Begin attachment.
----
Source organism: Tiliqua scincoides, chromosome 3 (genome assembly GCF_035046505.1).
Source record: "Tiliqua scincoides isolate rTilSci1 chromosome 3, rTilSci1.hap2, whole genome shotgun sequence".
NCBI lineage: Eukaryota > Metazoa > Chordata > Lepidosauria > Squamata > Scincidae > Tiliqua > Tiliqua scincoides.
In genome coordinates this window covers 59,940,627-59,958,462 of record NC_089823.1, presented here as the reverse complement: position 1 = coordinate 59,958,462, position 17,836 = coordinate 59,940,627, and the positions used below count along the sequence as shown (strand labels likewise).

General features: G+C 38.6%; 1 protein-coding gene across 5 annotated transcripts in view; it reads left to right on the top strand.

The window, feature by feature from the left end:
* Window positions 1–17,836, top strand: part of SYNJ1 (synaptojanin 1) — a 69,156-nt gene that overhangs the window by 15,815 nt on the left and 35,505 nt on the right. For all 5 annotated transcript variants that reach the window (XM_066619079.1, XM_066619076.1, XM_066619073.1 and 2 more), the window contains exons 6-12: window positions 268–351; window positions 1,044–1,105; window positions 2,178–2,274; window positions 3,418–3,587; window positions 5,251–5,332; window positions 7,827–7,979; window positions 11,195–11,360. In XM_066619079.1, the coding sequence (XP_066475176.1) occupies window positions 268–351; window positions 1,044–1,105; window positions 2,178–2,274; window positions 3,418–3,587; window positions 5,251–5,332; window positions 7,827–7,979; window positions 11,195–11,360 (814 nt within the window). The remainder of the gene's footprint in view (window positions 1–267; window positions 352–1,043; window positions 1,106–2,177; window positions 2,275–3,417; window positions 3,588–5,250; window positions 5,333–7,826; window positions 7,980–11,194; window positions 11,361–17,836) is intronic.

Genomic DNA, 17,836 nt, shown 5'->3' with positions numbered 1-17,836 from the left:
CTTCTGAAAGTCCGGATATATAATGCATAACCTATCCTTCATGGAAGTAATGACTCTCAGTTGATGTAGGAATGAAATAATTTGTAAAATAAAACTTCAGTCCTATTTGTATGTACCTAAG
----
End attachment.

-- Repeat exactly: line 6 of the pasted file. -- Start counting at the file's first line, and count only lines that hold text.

The window, feature by feature from the left end: